Le Cordon Bleu
Certifiably French
Amateur Cooks Earn Vacation Thrills and Diplomas at Paris' Le Cordon Bleu Cooking School (with Luscious Recipes)

By Patty LaNoue Stearns

PARIS--It is one of those rare and exhilarating moments: heading down the quiet little Left Bank street near the Eiffel Tower and up the stairs into the legendary cooking school Le Cordon Bleu. Celebrating its centennial year, this is the place that launched Julia Child in 1950, Audrey Hepburn's Sabrina in 1955, and just weeks ago, actor Dustin Hoffman's two teenagers. So, hey--why not me?

A few months earlier, my sister Nancy and I wrote to the school, enrolling in a couple of one-day courses, "Discover the Paris Markets" and "Traditional Cooking for Friends." While the school's main emphasis is on serious training for career chefs, anyone with the inclination, time and money--classes start at around $100--can attend the day courses. I have no pretensions about my two-day tete-a-tete with the French master chefs. I'm just hoping for a few basic tips on food preparation, a nice stroll through the outdoor markets, a mini hands-on foray into the wondrous world of French food. Oh, but I get so much more. Read on.

To market, to market

After serving us a buttery platter of warm croissants and steaming coffee, Bettina Thibaud, our interpreter, and chef de cuisine Christian Guillut whisk us away for a subway ride on the Metro to Place Monge. Our class is small--five American women--manageable enough to hear our guides and move easily through the open-air market. Chef Guillut's English is fine; Thibaud only needs to occasionally smooth it out. "Everyone has a market in their own area," Guillut explains. "Usually we know people in our markets, so we always go to the same one each time." That way, he gets the best cuts of meat and other choice items. At Monge, canopied stands feature rustic bread, cheeses, meats, sausages, wines, fragrant fruits and vegetables--scarlet tomatoes, intensely green string beans, tiny charentais melons with bright-orange centers. Pigeons happily peck away at the foods. Guillut offers us a sample of tiny, delicate berries: "The first strawberries--or any first fruit of the season," he instructs, "you have to make a wish." More berries, s'il vous plait.

Not all the produce at Monge is French-grown. My sister spots a stand with grapefruit from Indian River Plantation, near her home in Florida. As we sample cheeses, eye the fresh fish and move toward the bread stand, we learn that French law requires bakers to stay open on Sundays. The citizens need a fresh fix twice a day, every day. Our trip also includes a stop at La Tuile a Loup, a kitchen shop with gorgeous pottery from the south of France, and La Librairie des Gourmets, which sells unusual cookbooks and vintage postcards. Back at the school, we feast on breads, cheeses and olives; jambon di parma--the French version of prosciutto--with ripe cantaloupe; country pate and sausage; a salad of tomatoes and frisee with Dijon vinaigrette, the standard in Paris; and a chocolate fondant cake garnished with strawberries, orange rind and mint.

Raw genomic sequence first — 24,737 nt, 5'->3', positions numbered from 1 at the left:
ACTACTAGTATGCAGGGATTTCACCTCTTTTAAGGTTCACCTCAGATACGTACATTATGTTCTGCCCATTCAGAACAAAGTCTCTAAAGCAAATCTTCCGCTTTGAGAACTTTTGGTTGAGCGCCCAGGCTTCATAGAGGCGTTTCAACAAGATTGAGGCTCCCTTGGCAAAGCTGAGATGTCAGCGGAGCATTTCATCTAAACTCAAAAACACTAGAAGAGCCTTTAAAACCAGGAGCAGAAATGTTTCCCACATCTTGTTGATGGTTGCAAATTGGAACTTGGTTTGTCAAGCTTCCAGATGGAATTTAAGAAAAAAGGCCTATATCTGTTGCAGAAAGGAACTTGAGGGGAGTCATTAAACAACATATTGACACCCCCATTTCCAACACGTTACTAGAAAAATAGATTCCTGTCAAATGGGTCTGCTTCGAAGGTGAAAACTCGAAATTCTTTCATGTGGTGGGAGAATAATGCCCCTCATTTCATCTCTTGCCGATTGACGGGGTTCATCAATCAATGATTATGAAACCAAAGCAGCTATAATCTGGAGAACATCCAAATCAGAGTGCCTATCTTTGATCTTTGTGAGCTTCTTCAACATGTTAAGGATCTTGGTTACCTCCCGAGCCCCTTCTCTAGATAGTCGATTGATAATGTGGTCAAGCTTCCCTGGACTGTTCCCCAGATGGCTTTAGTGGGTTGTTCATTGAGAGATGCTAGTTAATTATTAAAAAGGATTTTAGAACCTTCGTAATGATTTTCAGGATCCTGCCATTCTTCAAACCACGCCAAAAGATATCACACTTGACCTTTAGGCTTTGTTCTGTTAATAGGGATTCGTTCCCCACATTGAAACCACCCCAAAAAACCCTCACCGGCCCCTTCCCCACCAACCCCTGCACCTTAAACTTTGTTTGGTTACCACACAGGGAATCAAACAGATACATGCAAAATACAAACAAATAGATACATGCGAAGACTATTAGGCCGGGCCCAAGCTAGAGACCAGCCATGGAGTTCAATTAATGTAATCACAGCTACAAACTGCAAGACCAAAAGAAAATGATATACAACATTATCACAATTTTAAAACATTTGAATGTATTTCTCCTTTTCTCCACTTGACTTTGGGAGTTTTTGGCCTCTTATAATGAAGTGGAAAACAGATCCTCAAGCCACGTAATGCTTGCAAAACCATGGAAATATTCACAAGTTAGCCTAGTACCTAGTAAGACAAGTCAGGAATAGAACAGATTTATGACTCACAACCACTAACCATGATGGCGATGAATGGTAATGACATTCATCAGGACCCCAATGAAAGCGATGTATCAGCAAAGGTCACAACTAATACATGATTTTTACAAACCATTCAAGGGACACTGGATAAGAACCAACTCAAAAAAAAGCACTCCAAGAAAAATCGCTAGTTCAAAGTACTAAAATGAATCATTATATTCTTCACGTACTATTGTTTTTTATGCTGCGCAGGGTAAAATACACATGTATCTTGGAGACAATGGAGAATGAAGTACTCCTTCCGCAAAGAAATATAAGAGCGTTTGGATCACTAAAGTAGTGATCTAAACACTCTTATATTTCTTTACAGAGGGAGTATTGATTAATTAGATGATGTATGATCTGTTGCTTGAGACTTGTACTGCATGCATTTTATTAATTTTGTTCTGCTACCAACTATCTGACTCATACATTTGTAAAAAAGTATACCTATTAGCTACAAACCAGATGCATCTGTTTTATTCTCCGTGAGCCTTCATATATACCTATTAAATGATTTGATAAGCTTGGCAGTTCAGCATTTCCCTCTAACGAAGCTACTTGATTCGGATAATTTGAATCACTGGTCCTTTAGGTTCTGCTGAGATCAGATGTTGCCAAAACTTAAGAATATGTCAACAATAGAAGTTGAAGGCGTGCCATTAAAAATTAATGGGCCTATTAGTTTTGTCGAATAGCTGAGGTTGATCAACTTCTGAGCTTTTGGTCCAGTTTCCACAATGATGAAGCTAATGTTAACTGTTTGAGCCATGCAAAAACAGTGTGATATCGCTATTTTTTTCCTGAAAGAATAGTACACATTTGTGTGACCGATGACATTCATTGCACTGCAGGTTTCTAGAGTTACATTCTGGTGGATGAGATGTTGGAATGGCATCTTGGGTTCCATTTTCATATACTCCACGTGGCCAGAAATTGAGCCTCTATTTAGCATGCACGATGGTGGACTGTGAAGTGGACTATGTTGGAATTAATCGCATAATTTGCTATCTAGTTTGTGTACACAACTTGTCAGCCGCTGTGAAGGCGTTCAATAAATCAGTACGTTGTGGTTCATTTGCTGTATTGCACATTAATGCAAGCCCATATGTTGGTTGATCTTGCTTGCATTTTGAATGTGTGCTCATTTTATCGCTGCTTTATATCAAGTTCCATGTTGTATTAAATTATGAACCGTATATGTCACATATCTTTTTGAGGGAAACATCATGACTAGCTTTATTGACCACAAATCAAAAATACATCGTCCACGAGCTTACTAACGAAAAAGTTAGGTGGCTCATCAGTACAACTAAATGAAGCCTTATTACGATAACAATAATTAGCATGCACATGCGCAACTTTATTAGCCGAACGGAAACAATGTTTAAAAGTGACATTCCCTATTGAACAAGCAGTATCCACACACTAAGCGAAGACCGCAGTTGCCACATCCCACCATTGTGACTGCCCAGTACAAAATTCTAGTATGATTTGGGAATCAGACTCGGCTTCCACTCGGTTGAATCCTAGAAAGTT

"Don't worry about how your mother told you to eat," says Thibaud, our teeny, lovely interpreter, "Use your hands, and sop up the sauce with your bread."

This is paradise: no food snobs, no temperamental chefs, no condescension, no silverware. Guillut's afternoon cooking demo is sensational. The 40-ish chef began his career at age 15 as an apprentice and worked his way up to chef de cuisine at the Hotel Ritz Escoffier before joining Le Cordon Bleu. He explains that because most French culinary students learn their skills the way he did, few of his students are French. Working over a massive electric stove and giant butcher block counter--and repeating "Voila!" at least 18 times--chef Guillut with one assistant whips up a spring salad with asparagus, quail's eggs and fresh herbs; crispy sea bass with raisin couscous, and strawberries Romanoff with orange sorbet and Chantilly cream. In one intense moment, he flicks strands of a caramel mixture from a cut-off whisk onto a rolling pin--and the floor below. "Quelle disaster!" he grimaces, miffed by the watery consistency of the strands. Having no idea what he's doing up there, I think it looks fine. After his second try, he tops the strawberries and sorbet with fancy little caramel-strand nests. Our first day ends around six hours after it began with yet another tasting--it is magnifique. We waddle back to our hotel, needing no dinner.

Demonstration Derby

Our hands-on session the next day features a morning cooking demo with Chef Didier Chantefort and Lauren Alexander, our much-needed California-born interpreter. The chef speaks little English. "It's more fun here on Saturdays," Alexander explains, goofing around with the chef and quickly translating their patter. Chef Chantefort gets down to business: "The best way to mix salad and dressing is by hand," he instructs, scooping greens, oil and vinegar from the depth of a bowl with his fingers. Chantefort, who also apprenticed for years at fine French hotels and restaurants, spent time in Japan and specializes in Asian cuisine.